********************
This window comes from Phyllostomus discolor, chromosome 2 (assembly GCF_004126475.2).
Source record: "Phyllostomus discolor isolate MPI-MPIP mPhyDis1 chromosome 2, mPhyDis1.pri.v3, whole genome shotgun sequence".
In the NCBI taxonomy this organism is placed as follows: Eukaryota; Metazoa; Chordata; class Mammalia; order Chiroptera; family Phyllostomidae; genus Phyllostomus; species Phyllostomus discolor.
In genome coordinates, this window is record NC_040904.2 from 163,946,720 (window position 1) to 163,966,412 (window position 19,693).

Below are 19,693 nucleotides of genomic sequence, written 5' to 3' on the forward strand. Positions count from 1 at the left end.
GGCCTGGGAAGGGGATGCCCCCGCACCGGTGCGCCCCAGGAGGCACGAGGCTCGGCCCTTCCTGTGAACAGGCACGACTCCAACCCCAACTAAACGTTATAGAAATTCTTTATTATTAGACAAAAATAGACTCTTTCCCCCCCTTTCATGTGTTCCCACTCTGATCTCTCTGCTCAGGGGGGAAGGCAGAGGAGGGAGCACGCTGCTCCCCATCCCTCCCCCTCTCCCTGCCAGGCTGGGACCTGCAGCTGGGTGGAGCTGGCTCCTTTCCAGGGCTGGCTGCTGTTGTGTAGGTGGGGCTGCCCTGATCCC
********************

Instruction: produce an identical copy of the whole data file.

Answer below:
This window comes from Phyllostomus discolor, chromosome 2 (assembly GCF_004126475.2).
Source record: "Phyllostomus discolor isolate MPI-MPIP mPhyDis1 chromosome 2, mPhyDis1.pri.v3, whole genome shotgun sequence".
In the NCBI taxonomy this organism is placed as follows: Eukaryota; Metazoa; Chordata; class Mammalia; order Chiroptera; family Phyllostomidae; genus Phyllostomus; species Phyllostomus discolor.
In genome coordinates, this window is record NC_040904.2 from 163,946,720 (window position 1) to 163,966,412 (window position 19,693).

Below are 19,693 nucleotides of genomic sequence, written 5' to 3' on the forward strand. Positions count from 1 at the left end.
GGCCTGGGAAGGGGATGCCCCCGCACCGGTGCGCCCCAGGAGGCACGAGGCTCGGCCCTTCCTGTGAACAGGCACGACTCCAACCCCAACTAAACGTTATAGAAATTCTTTATTATTAGACAAAAATAGACTCTTTCCCCCCCTTTCATGTGTTCCCACTCTGATCTCTCTGCTCAGGGGGGAAGGCAGAGGAGGGAGCACGCTGCTCCCCATCCCTCCCCCTCTCCCTGCCAGGCTGGGACCTGCAGCTGGGTGGAGCTGGCTCCTTTCCAGGGCTGGCTGCTGTTGTGTAGGTGGGGCTGCCCTGATCCC